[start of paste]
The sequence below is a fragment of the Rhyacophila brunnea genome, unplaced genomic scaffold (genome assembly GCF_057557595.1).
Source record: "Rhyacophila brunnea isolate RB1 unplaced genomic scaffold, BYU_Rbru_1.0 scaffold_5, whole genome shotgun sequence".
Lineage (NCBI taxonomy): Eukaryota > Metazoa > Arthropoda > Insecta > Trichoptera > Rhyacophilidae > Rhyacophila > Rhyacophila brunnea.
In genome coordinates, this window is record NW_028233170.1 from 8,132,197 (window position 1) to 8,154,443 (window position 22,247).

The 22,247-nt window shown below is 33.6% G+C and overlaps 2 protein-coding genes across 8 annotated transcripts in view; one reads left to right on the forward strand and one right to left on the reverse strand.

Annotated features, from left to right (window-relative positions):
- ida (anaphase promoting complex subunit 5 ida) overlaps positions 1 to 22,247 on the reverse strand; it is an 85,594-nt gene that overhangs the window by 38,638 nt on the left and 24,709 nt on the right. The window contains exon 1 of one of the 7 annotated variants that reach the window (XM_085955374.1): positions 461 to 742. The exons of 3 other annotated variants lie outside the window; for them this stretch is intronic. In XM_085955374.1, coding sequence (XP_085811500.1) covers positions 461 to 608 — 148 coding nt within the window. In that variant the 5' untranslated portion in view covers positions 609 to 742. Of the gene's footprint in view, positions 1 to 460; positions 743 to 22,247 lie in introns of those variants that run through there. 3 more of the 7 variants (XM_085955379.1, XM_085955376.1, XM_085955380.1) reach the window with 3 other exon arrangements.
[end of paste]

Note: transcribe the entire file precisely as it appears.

The sequence below is a fragment of the Rhyacophila brunnea genome, unplaced genomic scaffold (genome assembly GCF_057557595.1).
Source record: "Rhyacophila brunnea isolate RB1 unplaced genomic scaffold, BYU_Rbru_1.0 scaffold_5, whole genome shotgun sequence".
Lineage (NCBI taxonomy): Eukaryota > Metazoa > Arthropoda > Insecta > Trichoptera > Rhyacophilidae > Rhyacophila > Rhyacophila brunnea.
In genome coordinates, this window is record NW_028233170.1 from 8,132,197 (window position 1) to 8,154,443 (window position 22,247).

The 22,247-nt window shown below is 33.6% G+C and overlaps 2 protein-coding genes across 8 annotated transcripts in view; one reads left to right on the forward strand and one right to left on the reverse strand.

Annotated features, from left to right (window-relative positions):
- ida (anaphase promoting complex subunit 5 ida) overlaps positions 1 to 22,247 on the reverse strand; it is an 85,594-nt gene that overhangs the window by 38,638 nt on the left and 24,709 nt on the right. The window contains exon 1 of one of the 7 annotated variants that reach the window (XM_085955374.1): positions 461 to 742. The exons of 3 other annotated variants lie outside the window; for them this stretch is intronic. In XM_085955374.1, coding sequence (XP_085811500.1) covers positions 461 to 608 — 148 coding nt within the window. In that variant the 5' untranslated portion in view covers positions 609 to 742. Of the gene's footprint in view, positions 1 to 460; positions 743 to 22,247 lie in introns of those variants that run through there. 3 more of the 7 variants (XM_085955379.1, XM_085955376.1, XM_085955380.1) reach the window with 3 other exon arrangements.